New theater company debuts in Highland Park
Benita Haberman of Vernon Hills (from left), Susan Block of Highland Park and Donna Lubow of Riverwoods, with, (not pictured) Rick Leslie of Highland Park are the Short Story Theatre. | J.Geil ~ For Sun-Times Media
Short Story Theatre
Vibe, 1935 Sheridan Road, Highland Park
7 p.m. May 30
Admission is free
Call (847) 432-6663 to reserve a table
Updated: May 22, 2012 8:36PM
There’s something about the ancient art of story-telling that simply will not go away.
It’s been a draw as long as there have been campfires — and people brave enough to stand up and rap about whatever comes to mind. Hunting mastodons, wrangling with mothers-in-law, and such.
As evidence, we can
point to the fact that the story-telling tradition is
still going strong and in theatrical circles, with performers re-telling classic folk-tales and offering a few of their own for consideration.
The latter is what you can expect when Short Story Theatre, a newly formed troupe of local writer/performers, including Donna Lubow of Riverwoods, Susan Block of Highland Park, and Benita Haberman of Vernon Hills, makes its debut at 7 p.m. May 30 in the Vibe restaurant and bar in Highland Park.
“I think the thing that has always appealed to people about story-telling is the idea of shared experience in life,” said Lubow, a veteran stage director who co-founded the Attic Playhouse and the Highland Park Players, among many other credits. “There’s something about a good story that connects people. “That’s always been true, since the beginning of time. It’s an ancient art that’s been renewed.”
Lubow became interested in story-telling when she saw her brother Rick Leslie of Highland Park (a retired ad man and network TV producer) on stage with Chicago’s Second Story troupe performing a story he’d written about their father’s experience in Nagasaki, Japan, just after World War II. After seeing her brother’s performance with Block, Lubow said they all realized: “We should do this in the suburbs, because there’s nothing like it outside of the city.”
The fledgling troupe agreed on criteria similar to the ones Leslie had followed for Second Story. The stories they would perform should be true (“Well, more or less true,” Lubow laughed), written in first person, scene-driven with dialogue included, with some sort of moral (“Not necessarily a life lesson learned, but something people can relate to”), read-aloud in performance style, and under 10 minutes in length.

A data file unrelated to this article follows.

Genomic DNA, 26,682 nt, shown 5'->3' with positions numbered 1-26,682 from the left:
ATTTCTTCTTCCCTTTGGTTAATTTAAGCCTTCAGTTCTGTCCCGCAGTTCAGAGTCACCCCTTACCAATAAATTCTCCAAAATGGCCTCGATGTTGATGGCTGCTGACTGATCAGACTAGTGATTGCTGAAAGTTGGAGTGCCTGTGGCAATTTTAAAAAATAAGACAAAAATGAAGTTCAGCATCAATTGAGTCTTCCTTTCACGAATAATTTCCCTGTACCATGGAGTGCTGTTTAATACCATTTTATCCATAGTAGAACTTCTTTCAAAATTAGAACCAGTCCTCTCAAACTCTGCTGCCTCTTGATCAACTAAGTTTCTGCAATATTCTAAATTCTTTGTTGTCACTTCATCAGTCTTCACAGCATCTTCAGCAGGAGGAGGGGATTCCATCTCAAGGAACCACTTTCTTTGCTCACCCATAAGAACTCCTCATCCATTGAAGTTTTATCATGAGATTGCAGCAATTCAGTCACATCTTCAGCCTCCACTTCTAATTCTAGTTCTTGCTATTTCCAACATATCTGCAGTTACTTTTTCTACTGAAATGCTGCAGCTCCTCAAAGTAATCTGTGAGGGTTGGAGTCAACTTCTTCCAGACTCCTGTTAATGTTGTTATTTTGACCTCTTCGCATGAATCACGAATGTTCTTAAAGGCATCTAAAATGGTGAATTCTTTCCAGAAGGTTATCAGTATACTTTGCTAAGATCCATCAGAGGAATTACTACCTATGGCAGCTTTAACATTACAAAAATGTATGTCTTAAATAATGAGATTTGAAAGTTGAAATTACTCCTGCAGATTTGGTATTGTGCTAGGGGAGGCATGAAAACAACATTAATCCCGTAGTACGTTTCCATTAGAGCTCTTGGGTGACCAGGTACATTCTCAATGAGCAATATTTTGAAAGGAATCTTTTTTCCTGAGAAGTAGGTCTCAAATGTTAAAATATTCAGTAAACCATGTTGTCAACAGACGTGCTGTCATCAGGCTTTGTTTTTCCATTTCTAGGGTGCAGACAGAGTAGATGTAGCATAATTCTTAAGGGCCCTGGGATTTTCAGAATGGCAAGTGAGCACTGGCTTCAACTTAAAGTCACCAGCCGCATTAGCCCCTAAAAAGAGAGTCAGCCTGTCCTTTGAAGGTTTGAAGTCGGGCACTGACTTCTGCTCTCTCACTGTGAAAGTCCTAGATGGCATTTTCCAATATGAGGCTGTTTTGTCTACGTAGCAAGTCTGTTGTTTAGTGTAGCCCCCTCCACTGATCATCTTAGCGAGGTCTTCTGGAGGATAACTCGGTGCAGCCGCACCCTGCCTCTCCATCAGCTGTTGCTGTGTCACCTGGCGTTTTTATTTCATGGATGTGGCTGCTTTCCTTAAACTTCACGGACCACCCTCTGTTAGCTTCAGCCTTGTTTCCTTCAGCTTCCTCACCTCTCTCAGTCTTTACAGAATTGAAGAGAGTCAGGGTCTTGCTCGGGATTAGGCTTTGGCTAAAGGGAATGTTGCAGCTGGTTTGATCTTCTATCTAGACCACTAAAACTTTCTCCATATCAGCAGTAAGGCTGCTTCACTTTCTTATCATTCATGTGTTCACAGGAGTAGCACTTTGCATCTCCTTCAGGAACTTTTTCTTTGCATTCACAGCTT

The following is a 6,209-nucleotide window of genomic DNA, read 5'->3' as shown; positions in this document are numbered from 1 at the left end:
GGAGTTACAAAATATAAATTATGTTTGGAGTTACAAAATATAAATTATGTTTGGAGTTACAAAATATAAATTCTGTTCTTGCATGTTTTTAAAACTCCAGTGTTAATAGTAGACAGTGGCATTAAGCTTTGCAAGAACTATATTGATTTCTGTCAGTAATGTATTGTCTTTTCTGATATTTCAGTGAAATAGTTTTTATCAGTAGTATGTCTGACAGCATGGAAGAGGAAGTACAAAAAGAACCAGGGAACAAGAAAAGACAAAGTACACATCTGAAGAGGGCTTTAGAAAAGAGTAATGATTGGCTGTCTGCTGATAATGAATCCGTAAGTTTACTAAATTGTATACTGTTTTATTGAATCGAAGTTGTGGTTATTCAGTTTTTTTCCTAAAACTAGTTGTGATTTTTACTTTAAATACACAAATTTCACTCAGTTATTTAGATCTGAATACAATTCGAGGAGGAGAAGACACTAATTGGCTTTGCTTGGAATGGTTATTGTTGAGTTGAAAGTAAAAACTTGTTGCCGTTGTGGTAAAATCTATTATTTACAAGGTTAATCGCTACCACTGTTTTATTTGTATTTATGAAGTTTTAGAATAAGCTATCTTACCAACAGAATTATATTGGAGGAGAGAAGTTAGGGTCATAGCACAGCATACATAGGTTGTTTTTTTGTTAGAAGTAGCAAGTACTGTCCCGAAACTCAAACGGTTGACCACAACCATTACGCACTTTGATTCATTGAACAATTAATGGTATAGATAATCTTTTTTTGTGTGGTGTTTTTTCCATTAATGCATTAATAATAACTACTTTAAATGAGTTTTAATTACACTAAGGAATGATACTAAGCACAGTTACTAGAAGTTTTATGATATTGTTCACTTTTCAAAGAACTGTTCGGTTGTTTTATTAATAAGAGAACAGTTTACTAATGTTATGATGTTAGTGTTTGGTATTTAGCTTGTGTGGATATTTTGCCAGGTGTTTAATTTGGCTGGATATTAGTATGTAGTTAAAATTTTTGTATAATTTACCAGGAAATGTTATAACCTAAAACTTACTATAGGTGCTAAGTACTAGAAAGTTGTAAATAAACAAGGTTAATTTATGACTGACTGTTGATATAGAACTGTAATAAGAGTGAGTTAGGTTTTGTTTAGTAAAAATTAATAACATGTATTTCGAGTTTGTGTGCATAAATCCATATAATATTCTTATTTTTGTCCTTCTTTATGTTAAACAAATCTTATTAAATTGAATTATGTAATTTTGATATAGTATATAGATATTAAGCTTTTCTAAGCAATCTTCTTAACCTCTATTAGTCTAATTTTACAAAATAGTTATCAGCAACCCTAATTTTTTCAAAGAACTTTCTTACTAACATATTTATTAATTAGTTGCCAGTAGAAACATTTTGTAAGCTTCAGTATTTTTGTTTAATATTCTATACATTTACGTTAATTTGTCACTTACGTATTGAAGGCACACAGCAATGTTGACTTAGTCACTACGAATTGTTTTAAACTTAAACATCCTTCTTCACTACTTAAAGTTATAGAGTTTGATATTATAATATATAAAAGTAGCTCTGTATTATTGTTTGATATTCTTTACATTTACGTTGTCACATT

The program includes Leslie, who will again perform his father’s Nagasaki story, and Block, who recalls her own father’s attitudes toward virginity, Lubow’s own story about the way religious traditions in her family skipped a generation from her devout grandparents to her own children, and Haberman’s reminiscences about Bad Teachers She Has Known.
Haberman, a professional speechwriter and public speaker who also writes an autobiographical comic blog at benita-houseofmirrors.blogspot.com, says she has been regaling her own kids for years about how they’ve had it easy when it comes to educators.
“Haberman regaled them with tales of her formative years in the 1960s Chicago public school system. “Your teachers are young and full of energy and passion. I had old people who couldn’t wait to be far away from us,” she said.
“I had a first-grade teacher,” she recalled. “You know those little round metal garbage cans they always had in the classrooms? She got mad at a kid once and put him in the garbage can. She actually threw a kid into the trash. Which is not good for a kid’s self-esteem.”
Yet all these years later, the woman stands as a good example of bad teaching — and a great story.